According to eCom’s Managing Director, Wendy Edie, “The programme – known as FORUM and delivered via eCom’s assessment management platform, eNetAssess – allows invigilators to monitor student progress, automatically mark online tests, record practical assessments, manage and verify certificates, as well as deal with question authoring and multiple translation versions. FORUM also provides IWCF administrators, centres, assessors and invigilators with a single platform for reviewing candidate details – and enables external users to authenticate and check the validity of a certificate.

Wendy Edie

In addition, FORUM issues successful candidates with electronic certification (eCerts) – significantly reducing waiting times for candidates to get their qualifications.”
eCom has also helped Operations Geoscience International Competency Assessment (OGICA), a UK-registered, not-for-profit collective of experienced energy industry professionals, to create an online self-assessment tool to benchmark individuals’ skills and identify skills gaps within the international operational geoscience community, notably for those working operationally in upstream oil and gas geoscience. OGICA’s Christine Telford commented, “Historically, employers and professional organisations appraise practitioners’ abilities based on education, references, continuing professional development (CPD) and work experience, together with organisational membership. While these are important components of a Competency Management System (CMS), they don’t validate the proficiency for the practitioner to work to a recognised standard.”

eCom’s work in the renewables sector includes developing bespoke eLearning materials to help make offshore wind turbine maintenance technicians’ jobs safer – especially when they are working in rough seas. eCom has researched and produced these eLearning materials for the engineering innovator, Pict Offshore – part-owned by Ørsted, the world’s largest offshore wind developer.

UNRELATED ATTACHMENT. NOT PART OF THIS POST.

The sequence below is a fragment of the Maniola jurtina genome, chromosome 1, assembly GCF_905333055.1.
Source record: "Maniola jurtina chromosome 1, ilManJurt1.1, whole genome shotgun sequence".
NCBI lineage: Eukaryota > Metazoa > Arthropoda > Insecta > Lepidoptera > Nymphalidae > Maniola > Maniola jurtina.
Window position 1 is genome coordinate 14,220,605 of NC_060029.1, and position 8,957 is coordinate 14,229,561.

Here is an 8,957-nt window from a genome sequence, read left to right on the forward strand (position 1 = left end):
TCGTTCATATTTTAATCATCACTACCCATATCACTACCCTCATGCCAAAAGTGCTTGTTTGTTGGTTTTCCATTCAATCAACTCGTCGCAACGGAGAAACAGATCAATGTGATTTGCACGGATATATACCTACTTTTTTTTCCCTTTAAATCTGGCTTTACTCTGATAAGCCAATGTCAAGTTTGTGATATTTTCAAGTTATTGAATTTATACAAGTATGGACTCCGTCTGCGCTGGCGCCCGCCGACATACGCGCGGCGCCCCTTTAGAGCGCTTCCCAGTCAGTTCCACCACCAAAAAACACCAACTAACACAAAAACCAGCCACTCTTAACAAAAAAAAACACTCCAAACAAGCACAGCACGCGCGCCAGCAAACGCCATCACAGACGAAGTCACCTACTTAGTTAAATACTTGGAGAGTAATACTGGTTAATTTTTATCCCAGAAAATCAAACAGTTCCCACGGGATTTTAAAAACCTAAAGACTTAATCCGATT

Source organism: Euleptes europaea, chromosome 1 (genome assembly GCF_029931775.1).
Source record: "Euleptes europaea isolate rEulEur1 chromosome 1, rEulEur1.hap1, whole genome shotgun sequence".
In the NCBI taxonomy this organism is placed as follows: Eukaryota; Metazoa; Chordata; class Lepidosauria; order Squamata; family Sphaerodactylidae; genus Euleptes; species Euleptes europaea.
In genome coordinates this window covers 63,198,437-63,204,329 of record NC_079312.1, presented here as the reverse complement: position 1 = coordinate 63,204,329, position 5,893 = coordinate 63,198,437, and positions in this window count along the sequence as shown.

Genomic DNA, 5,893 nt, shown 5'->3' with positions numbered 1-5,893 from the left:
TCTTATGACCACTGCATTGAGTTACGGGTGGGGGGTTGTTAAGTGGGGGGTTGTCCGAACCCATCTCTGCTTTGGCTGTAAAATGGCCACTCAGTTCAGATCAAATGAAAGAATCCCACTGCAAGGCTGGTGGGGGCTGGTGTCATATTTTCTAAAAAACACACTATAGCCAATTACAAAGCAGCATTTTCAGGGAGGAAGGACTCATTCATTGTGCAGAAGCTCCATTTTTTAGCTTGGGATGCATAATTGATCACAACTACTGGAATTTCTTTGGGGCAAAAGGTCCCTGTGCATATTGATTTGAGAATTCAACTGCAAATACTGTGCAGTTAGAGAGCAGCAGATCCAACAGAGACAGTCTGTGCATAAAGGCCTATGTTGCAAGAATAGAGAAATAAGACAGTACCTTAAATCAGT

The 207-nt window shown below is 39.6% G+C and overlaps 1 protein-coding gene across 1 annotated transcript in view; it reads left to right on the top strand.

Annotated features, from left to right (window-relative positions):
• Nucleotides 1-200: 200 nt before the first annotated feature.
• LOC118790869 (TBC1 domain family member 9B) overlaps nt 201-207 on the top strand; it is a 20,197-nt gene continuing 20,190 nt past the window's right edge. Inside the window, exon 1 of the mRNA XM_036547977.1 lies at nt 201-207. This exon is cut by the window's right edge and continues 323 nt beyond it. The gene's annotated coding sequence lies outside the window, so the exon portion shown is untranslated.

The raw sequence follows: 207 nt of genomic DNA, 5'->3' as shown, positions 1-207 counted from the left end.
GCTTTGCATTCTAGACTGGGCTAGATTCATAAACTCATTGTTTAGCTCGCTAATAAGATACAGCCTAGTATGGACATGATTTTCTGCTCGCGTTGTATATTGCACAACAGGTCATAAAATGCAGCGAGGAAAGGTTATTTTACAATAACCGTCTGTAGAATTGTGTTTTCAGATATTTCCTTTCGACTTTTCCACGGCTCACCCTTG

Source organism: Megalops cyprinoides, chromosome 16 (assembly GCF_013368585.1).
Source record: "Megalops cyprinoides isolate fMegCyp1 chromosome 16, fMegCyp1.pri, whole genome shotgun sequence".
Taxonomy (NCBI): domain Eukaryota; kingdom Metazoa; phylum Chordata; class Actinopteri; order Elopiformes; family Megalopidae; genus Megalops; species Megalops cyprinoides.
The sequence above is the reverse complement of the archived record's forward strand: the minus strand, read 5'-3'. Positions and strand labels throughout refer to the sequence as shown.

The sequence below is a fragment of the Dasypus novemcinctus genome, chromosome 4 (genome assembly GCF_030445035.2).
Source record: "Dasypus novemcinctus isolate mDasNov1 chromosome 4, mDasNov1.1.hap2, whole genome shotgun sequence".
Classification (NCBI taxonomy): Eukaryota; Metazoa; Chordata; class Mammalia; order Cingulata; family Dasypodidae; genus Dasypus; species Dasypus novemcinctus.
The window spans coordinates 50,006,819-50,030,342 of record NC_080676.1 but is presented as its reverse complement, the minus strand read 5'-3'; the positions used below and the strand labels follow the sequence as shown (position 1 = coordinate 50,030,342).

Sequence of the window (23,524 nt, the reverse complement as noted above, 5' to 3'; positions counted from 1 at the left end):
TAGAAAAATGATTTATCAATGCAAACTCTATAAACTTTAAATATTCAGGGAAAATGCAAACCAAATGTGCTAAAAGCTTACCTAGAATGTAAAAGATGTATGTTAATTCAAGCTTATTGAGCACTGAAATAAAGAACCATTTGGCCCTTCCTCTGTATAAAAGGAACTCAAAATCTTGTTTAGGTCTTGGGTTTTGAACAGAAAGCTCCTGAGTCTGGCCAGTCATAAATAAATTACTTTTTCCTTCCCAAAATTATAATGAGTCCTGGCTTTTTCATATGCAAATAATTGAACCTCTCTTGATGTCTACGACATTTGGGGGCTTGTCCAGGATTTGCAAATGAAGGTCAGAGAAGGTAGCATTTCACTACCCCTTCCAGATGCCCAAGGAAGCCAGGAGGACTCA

To increase adoption of its laser-guided, active heave-compensated personnel hoist, called the Get Up Safe (GUS) system, Pict wanted its customers around the world to have a cost-effective way to realise the system’s benefits as quickly as possible. The GUS system’s applications now include it being deployed off the North-east US coast – at the 132-megawatt (MW) South Fork Wind offshore wind farm, as well as at the Revolution Wind and Sunrise Wind projects. This trio of offshore wind farms are producing a total capacity of some 1.8 gigawatts (GW).

“This initial training needs to be delivered consistently every time and cover important safety information, for both normal and emergency situations,” explained Susan Gearing. “Pict also wanted to include an end-of-training assessment to check each user had assimilated the information and was ready to progress to practical training.”

Without assessment materials, no one could objectively identify workers’ competency levels. Without learning and development materials, achieving job and professional competency would take longer, be more haphazard and offer more opportunities for making potentially costly mistakes along the way. Moreover, making these materials and assessments available digitally means they can be accessed almost anywhere, at any time as well as adapted for different cultures and made available in a wide range of languages. Furthermore, these materials’ digital nature means organisations and their workers will always access the materials’ most up-to-date versions.

Worker competency is an increasingly important aspect of working life but, as technology develops and the time to achieve competency contracts, so technology – in the form of digitally delivered learning materials and assessments – enables these demands to be met. It’s up to organisations and their workforces to embrace the concept of competency and take advantage of digitally-delivered aids to competence produced by competent, professional organisations.

Author biography

Bob Little

Bob Little PR’s Specialist Re-imaginer, Bob Little is a UK-based writer, commentator and publicist, specialising in the corporate learning industry. Introduced to the corporate online learning technologies industry in May 1990, Bob now works globally and his work is published around the world. He advises and helps promote organisations including the digital learning and assessment specialist, eCom Learning Solutions, which creates solutions aimed at increasing learning engagement and driving productivity to help organisations achieve their goals.